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There's new music from Big Thief: a song, released today, called "UFOF," and the band's third album, coming May 3, titled

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We have a new song and video from Aldous Harding and a conversation with her about this video for "The Barrel." I wanted to dig into some of the origins of

On this week's All Songs Considered we premiere new music from Aldous Harding. The artist from New Zealand made my number two album from 2017 (Party) and her latest song, "The Barrel," indicates that she'll be another year-end favorite of mine in 2019.

Scott Mulvahill has been trying to win the Tiny Desk Contest for each of its four years. He's always been one of our favorites, though he's never been our winner. The double bassist entered his song, "Begin Againers" in 2016 and though it wasn't the winning entry, we all loved it so much, I invited him to my desk to perform his extraordinary song. He opened the Tiny Desk with it, only this time he was joined by bandmates Jesse Isley and Josh Shilling who shared vocal harmonies.

While accepting the Best Contemporary Blues Album Grammy for Please Don't Be Dead, Fantastic Negrito gave a shout-out to the Tiny Desk concerts series, which he said changed the course of his life and offered hope when he'd almost given up.

Kurt Vile exudes a casualness at the Tiny Desk in his style and body language that is so unlike most anxious artists who come to play behind my desk. Sure, he's done this Tiny Desk thing before, with Courtney Barnett.

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Today, the great young, American singer Lucy Dacus

Fifty years ago today, on Jan. 30, 1969, The Beatles gave what would be their final concert. And on this special episode of All Songs Considered, we talk with someone who was there: Ken Mansfield wrote and just released a new book on this life-changing event called The Roof: The Beatles' Final Concert. Mansfield was the U.S.

Editor's note: This page has been updated to include more of the conversation between Bob Boilen and Ezra Koenig.

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It took a beckoning of sorts for the Stray Birds leader Maya De Vitry to write songs for her own album.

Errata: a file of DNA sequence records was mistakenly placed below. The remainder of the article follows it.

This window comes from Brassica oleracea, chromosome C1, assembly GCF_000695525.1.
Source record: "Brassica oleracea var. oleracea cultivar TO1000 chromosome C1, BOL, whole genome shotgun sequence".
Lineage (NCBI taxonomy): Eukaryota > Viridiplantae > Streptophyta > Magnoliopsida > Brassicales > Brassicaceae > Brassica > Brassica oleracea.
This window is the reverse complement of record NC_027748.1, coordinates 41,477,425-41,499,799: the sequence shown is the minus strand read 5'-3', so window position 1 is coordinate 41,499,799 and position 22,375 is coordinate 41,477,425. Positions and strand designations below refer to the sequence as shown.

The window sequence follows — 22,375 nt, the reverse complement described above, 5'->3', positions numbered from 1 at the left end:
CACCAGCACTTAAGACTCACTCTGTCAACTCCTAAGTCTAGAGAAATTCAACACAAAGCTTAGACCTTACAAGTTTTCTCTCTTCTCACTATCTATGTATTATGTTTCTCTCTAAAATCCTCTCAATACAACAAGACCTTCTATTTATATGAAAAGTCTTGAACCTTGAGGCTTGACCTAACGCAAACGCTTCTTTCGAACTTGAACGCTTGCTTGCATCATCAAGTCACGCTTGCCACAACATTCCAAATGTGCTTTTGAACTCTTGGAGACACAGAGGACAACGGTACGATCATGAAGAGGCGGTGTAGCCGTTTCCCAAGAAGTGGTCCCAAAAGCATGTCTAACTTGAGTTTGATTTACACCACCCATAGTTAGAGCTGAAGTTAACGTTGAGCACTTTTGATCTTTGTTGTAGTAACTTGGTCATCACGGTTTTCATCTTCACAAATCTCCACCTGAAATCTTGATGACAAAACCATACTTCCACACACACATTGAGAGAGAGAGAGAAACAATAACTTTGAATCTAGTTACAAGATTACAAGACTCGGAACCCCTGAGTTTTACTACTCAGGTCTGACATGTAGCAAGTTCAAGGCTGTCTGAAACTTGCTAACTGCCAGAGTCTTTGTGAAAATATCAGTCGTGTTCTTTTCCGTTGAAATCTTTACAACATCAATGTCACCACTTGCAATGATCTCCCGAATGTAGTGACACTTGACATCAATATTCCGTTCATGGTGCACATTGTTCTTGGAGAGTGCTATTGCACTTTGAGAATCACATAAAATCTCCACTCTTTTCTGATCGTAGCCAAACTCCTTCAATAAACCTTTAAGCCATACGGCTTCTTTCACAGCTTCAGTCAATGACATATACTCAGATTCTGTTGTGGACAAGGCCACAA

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Andrew Hozier-Byrne has a new album coming in March. His second album, called Wasteland, Baby!, is his first full-length record in four-and-a-half years.

There are songwriters and then there are storytellers, and Steve Earle is very much the latter. His songs, such as "The Devil's Right Hand," "Copperhead Road" and "Guitar Town," have been sung by Johnny Cash, Emmylou Harris, Waylon Jennings, Vince Gill, Patty Loveless and many, many more.

Amidst the constant drumbeat of 2019's political talk, of raising walls and shutting out opposition — this year's globalFEST artists and organizers articulated a very clear vision, one that makes room for bracingly new voices. The one-night festival of global music, held each January in Manhattan, featured a remarkable lineup of musicians from around the world, including India, Cuba, Ukraine, Mozambique, and even New York City itself. Now in its sixteenth year, globalFEST was founded in a post-Sept.

Ever wonder what albums your fellow NPR fans listen to? We asked, you voted and below are the results our year-end listener poll for 2018. The list mirrors the NPR Music Top 50 Albums more than I've noticed in previous years. Like that list, listeners put Janelle Monáe, Kacey Musgraves, Mitski and Lucy Dacus all in the top positions.

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Bill Baird's video for "Facial Disc" creates a world of patterns and scenes as abstract as the noise he makes on guitar and synthesizers.

Guest DJ: boygenius

Nov 19, 2018